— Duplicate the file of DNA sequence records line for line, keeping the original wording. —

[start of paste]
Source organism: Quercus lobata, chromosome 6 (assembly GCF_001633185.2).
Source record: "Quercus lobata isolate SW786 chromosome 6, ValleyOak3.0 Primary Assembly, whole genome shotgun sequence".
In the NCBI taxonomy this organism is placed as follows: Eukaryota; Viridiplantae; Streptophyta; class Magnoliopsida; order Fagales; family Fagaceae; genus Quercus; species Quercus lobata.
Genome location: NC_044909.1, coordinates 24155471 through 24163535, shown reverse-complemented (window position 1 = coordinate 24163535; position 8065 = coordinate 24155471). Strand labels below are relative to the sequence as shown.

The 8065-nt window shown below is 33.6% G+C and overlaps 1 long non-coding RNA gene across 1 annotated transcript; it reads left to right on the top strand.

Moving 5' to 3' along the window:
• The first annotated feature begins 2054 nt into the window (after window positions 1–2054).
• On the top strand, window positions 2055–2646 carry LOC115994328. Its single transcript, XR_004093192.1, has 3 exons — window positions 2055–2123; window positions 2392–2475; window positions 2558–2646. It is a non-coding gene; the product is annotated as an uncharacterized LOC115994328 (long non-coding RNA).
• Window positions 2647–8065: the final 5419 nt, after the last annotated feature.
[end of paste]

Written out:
Source organism: Quercus lobata, chromosome 6 (assembly GCF_001633185.2).
Source record: "Quercus lobata isolate SW786 chromosome 6, ValleyOak3.0 Primary Assembly, whole genome shotgun sequence".
In the NCBI taxonomy this organism is placed as follows: Eukaryota; Viridiplantae; Streptophyta; class Magnoliopsida; order Fagales; family Fagaceae; genus Quercus; species Quercus lobata.
Genome location: NC_044909.1, coordinates 24155471 through 24163535, shown reverse-complemented (window position 1 = coordinate 24163535; position 8065 = coordinate 24155471). Strand labels below are relative to the sequence as shown.

The 8065-nt window shown below is 33.6% G+C and overlaps 1 long non-coding RNA gene across 1 annotated transcript; it reads left to right on the top strand.

Moving 5' to 3' along the window:
• The first annotated feature begins 2054 nt into the window (after window positions 1–2054).
• On the top strand, window positions 2055–2646 carry LOC115994328. Its single transcript, XR_004093192.1, has 3 exons — window positions 2055–2123; window positions 2392–2475; window positions 2558–2646. It is a non-coding gene; the product is annotated as an uncharacterized LOC115994328 (long non-coding RNA).
• Window positions 2647–8065: the final 5419 nt, after the last annotated feature.